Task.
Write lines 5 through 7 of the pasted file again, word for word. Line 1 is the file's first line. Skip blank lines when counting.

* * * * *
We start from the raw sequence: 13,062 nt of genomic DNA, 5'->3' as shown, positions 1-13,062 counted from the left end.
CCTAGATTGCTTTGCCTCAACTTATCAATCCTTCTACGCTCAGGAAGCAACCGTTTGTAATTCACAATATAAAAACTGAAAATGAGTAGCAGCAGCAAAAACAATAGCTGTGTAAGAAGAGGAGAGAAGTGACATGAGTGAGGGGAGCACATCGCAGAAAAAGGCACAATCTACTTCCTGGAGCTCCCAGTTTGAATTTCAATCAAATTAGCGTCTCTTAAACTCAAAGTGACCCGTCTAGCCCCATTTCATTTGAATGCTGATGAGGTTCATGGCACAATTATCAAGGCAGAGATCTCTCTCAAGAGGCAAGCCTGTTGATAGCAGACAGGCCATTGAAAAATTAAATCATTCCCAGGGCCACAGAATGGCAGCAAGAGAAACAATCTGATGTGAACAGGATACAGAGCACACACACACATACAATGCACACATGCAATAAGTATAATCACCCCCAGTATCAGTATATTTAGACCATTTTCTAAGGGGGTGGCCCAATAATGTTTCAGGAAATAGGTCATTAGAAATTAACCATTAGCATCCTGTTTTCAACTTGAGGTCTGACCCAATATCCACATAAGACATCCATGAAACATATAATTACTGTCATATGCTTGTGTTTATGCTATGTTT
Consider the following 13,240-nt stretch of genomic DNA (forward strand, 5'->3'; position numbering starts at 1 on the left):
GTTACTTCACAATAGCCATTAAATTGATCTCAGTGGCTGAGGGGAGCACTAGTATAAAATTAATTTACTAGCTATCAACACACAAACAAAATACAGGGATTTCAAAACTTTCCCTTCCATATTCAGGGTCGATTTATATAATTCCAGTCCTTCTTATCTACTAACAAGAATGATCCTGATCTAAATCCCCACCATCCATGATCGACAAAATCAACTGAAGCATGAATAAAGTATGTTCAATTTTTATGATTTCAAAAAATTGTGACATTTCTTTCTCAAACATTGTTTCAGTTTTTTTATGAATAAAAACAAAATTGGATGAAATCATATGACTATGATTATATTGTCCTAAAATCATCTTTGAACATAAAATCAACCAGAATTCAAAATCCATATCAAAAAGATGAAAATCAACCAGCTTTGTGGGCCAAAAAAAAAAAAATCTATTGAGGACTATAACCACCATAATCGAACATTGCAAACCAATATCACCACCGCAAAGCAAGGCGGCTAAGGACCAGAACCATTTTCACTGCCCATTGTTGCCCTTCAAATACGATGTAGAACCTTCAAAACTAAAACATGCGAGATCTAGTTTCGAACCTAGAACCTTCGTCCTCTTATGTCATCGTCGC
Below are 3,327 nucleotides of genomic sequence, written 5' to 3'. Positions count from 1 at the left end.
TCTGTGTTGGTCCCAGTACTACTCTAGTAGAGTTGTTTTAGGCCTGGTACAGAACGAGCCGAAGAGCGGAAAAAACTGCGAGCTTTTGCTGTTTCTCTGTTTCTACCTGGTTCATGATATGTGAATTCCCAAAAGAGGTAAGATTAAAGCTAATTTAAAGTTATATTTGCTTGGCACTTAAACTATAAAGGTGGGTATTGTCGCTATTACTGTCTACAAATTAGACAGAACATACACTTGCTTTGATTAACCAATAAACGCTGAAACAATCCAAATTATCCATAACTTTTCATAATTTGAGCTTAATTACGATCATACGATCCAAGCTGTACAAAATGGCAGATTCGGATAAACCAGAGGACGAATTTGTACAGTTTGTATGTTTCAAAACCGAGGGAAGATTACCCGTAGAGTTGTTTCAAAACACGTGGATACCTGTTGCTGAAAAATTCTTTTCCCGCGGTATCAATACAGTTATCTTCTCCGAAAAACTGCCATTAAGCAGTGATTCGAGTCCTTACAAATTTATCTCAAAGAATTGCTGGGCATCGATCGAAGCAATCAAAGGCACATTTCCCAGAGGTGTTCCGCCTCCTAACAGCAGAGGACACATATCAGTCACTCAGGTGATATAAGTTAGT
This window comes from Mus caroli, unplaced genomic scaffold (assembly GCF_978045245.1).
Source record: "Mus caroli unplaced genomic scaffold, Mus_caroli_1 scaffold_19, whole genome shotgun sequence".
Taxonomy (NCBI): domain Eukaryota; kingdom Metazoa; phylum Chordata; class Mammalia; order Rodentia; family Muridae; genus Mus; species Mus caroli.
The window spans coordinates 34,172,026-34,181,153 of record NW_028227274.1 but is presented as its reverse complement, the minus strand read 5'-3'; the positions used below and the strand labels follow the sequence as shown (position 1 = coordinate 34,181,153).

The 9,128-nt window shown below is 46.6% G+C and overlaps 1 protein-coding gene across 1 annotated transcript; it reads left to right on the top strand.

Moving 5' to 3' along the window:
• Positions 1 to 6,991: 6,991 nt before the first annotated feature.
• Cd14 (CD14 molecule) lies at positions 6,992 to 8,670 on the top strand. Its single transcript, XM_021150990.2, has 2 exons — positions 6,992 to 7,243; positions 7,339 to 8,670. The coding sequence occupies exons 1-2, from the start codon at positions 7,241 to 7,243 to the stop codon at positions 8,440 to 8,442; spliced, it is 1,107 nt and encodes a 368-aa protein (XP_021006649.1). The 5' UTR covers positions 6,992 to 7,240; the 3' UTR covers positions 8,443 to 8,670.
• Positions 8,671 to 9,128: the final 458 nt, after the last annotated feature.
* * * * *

Below are 3,327 nucleotides of genomic sequence, written 5' to 3'. Positions count from 1 at the left end.
TCTGTGTTGGTCCCAGTACTACTCTAGTAGAGTTGTTTTAGGCCTGGTACAGAACGAGCCGAAGAGCGGAAAAAACTGCGAGCTTTTGCTGTTTCTCTGTTTCTACCTGGTTCATGATATGTGAATTCCCAAAAGAGGTAAGATTAAAGCTAATTTAAAGTTATATTTGCTTGGCACTTAAACTATAAAGGTGGGTATTGTCGCTATTACTGTCTACAAATTAGACAGAACATACACTTGCTTTGATTAACCAATAAACGCTGAAACAATCCAAATTATCCATAACTTTTCATAATTTGAGCTTAATTACGATCATACGATCCAAGCTGTACAAAATGGCAGATTCGGATAAACCAGAGGACGAATTTGTACAGTTTGTATGTTTCAAAACCGAGGGAAGATTACCCGTAGAGTTGTTTCAAAACACGTGGATACCTGTTGCTGAAAAATTCTTTTCCCGCGGTATCAATACAGTTATCTTCTCCGAAAAACTGCCATTAAGCAGTGATTCGAGTCCTTACAAATTTATCTCAAAGAATTGCTGGGCATCGATCGAAGCAATCAAAGGCACATTTCCCAGAGGTGTTCCGCCTCCTAACAGCAGAGGACACATATCAGTCACTCAGGTGATATAAGTTAGT
This window comes from Mus caroli, unplaced genomic scaffold (assembly GCF_978045245.1).